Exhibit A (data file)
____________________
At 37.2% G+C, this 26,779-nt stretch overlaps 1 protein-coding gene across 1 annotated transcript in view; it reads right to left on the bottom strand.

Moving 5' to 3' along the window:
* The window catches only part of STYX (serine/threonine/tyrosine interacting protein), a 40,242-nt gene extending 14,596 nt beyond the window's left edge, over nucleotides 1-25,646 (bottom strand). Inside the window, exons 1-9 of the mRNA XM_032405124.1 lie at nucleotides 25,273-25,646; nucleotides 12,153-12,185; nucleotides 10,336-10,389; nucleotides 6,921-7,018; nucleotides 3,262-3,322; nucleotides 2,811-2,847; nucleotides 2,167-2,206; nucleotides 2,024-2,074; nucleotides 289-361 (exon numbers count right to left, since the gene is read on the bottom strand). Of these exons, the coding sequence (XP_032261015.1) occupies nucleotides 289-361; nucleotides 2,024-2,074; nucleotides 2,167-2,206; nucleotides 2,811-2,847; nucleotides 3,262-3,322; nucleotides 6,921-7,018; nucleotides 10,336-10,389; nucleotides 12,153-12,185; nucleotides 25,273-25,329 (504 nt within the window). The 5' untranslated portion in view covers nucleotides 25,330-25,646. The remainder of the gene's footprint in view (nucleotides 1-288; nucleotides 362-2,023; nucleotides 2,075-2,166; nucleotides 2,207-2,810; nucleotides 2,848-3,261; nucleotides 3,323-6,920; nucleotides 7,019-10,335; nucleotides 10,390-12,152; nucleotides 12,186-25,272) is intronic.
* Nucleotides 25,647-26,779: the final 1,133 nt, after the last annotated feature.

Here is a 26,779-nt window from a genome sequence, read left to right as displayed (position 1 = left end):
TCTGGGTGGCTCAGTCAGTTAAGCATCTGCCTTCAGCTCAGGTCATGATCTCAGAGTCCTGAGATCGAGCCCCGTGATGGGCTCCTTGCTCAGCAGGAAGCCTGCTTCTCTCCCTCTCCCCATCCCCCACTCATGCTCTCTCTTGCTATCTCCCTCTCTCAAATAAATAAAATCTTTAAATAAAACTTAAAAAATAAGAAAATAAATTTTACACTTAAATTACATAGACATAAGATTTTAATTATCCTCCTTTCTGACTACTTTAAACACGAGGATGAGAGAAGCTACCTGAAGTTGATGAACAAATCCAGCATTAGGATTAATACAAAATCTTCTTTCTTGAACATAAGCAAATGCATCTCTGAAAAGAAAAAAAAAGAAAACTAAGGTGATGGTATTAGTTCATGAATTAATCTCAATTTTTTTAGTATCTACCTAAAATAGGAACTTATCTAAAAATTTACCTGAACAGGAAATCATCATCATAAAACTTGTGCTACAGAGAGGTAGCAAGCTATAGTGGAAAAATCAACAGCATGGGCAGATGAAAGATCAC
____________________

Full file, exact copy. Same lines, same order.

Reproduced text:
At 37.2% G+C, this 26,779-nt stretch overlaps 1 protein-coding gene across 1 annotated transcript in view; it reads right to left on the bottom strand.

Moving 5' to 3' along the window:
* The window catches only part of STYX (serine/threonine/tyrosine interacting protein), a 40,242-nt gene extending 14,596 nt beyond the window's left edge, over nucleotides 1-25,646 (bottom strand). Inside the window, exons 1-9 of the mRNA XM_032405124.1 lie at nucleotides 25,273-25,646; nucleotides 12,153-12,185; nucleotides 10,336-10,389; nucleotides 6,921-7,018; nucleotides 3,262-3,322; nucleotides 2,811-2,847; nucleotides 2,167-2,206; nucleotides 2,024-2,074; nucleotides 289-361 (exon numbers count right to left, since the gene is read on the bottom strand). Of these exons, the coding sequence (XP_032261015.1) occupies nucleotides 289-361; nucleotides 2,024-2,074; nucleotides 2,167-2,206; nucleotides 2,811-2,847; nucleotides 3,262-3,322; nucleotides 6,921-7,018; nucleotides 10,336-10,389; nucleotides 12,153-12,185; nucleotides 25,273-25,329 (504 nt within the window). The 5' untranslated portion in view covers nucleotides 25,330-25,646. The remainder of the gene's footprint in view (nucleotides 1-288; nucleotides 362-2,023; nucleotides 2,075-2,166; nucleotides 2,207-2,810; nucleotides 2,848-3,261; nucleotides 3,323-6,920; nucleotides 7,019-10,335; nucleotides 10,390-12,152; nucleotides 12,186-25,272) is intronic.
* Nucleotides 25,647-26,779: the final 1,133 nt, after the last annotated feature.

Here is a 26,779-nt window from a genome sequence, read left to right as displayed (position 1 = left end):
TCTGGGTGGCTCAGTCAGTTAAGCATCTGCCTTCAGCTCAGGTCATGATCTCAGAGTCCTGAGATCGAGCCCCGTGATGGGCTCCTTGCTCAGCAGGAAGCCTGCTTCTCTCCCTCTCCCCATCCCCCACTCATGCTCTCTCTTGCTATCTCCCTCTCTCAAATAAATAAAATCTTTAAATAAAACTTAAAAAATAAGAAAATAAATTTTACACTTAAATTACATAGACATAAGATTTTAATTATCCTCCTTTCTGACTACTTTAAACACGAGGATGAGAGAAGCTACCTGAAGTTGATGAACAAATCCAGCATTAGGATTAATACAAAATCTTCTTTCTTGAACATAAGCAAATGCATCTCTGAAAAGAAAAAAAAAGAAAACTAAGGTGATGGTATTAGTTCATGAATTAATCTCAATTTTTTTAGTATCTACCTAAAATAGGAACTTATCTAAAAATTTACCTGAACAGGAAATCATCATCATAAAACTTGTGCTACAGAGAGGTAGCAAGCTATAGTGGAAAAATCAACAGCATGGGCAGATGAAAGATCAC